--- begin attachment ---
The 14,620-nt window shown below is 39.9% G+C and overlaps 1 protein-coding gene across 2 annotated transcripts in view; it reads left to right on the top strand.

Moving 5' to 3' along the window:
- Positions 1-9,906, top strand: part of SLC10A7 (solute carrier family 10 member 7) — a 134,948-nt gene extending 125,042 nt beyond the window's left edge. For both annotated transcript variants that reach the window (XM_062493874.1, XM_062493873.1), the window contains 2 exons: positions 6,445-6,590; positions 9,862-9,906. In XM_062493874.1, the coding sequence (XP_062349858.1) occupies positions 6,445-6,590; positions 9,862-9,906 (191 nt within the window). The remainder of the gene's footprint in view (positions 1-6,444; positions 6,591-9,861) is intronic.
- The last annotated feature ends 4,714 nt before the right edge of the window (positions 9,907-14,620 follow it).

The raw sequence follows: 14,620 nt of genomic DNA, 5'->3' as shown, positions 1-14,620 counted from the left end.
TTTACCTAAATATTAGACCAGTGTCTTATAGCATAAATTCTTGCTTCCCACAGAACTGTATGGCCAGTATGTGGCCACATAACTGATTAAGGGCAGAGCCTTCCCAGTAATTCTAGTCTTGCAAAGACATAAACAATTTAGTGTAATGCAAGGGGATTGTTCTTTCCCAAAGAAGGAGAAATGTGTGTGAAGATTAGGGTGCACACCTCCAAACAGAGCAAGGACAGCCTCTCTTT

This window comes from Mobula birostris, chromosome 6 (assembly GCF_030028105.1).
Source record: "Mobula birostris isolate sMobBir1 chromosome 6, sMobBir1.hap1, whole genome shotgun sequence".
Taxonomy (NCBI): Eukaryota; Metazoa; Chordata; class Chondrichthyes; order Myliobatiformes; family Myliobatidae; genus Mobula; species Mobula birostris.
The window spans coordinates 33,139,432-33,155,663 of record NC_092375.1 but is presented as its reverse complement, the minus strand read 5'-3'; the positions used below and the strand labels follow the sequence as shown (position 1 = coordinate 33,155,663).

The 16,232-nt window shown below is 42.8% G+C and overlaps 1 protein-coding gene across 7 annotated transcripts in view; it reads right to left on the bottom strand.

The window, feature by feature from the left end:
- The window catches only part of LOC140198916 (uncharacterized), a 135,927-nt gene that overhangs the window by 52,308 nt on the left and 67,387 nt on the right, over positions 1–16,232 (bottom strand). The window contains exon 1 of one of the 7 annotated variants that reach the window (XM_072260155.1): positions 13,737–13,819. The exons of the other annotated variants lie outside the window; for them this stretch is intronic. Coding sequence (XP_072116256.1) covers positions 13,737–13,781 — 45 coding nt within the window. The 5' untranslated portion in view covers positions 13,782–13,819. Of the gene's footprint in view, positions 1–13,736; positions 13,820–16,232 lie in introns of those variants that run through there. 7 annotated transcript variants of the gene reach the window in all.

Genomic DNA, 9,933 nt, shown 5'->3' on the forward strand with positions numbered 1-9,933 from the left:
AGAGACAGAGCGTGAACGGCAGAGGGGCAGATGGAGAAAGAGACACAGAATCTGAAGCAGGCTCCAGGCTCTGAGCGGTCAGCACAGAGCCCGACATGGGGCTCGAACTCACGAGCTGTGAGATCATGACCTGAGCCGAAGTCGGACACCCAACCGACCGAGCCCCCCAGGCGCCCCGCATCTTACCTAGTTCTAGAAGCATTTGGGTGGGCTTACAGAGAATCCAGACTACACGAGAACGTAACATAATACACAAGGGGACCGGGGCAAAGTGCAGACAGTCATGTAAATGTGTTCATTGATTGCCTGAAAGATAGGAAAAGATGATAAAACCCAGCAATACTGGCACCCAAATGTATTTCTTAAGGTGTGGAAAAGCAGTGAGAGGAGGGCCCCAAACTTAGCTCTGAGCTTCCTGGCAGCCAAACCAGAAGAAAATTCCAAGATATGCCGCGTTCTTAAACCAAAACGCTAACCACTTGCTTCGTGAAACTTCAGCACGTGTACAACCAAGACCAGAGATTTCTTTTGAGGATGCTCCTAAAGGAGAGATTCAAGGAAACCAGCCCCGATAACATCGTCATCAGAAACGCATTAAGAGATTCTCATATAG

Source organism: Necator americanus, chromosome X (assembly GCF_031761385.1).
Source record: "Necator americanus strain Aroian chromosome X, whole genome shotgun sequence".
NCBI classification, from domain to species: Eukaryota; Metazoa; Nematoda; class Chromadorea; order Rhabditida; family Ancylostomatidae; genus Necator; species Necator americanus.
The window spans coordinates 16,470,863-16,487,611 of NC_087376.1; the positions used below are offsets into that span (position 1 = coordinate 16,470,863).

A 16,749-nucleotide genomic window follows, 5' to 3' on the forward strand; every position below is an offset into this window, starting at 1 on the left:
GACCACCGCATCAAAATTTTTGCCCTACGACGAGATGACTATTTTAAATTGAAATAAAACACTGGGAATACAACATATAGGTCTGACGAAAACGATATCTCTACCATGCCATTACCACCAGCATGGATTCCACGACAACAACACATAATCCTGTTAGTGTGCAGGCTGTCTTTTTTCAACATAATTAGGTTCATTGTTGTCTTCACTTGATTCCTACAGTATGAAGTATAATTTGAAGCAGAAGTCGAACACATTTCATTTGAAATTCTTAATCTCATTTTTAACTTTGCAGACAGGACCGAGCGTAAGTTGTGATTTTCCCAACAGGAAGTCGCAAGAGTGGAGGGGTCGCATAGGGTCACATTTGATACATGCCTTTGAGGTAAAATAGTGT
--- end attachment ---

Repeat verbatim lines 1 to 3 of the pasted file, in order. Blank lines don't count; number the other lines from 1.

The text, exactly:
The 14,620-nt window shown below is 39.9% G+C and overlaps 1 protein-coding gene across 2 annotated transcripts in view; it reads left to right on the top strand.

Moving 5' to 3' along the window:
- Positions 1-9,906, top strand: part of SLC10A7 (solute carrier family 10 member 7) — a 134,948-nt gene extending 125,042 nt beyond the window's left edge. For both annotated transcript variants that reach the window (XM_062493874.1, XM_062493873.1), the window contains 2 exons: positions 6,445-6,590; positions 9,862-9,906. In XM_062493874.1, the coding sequence (XP_062349858.1) occupies positions 6,445-6,590; positions 9,862-9,906 (191 nt within the window). The remainder of the gene's footprint in view (positions 1-6,444; positions 6,591-9,861) is intronic.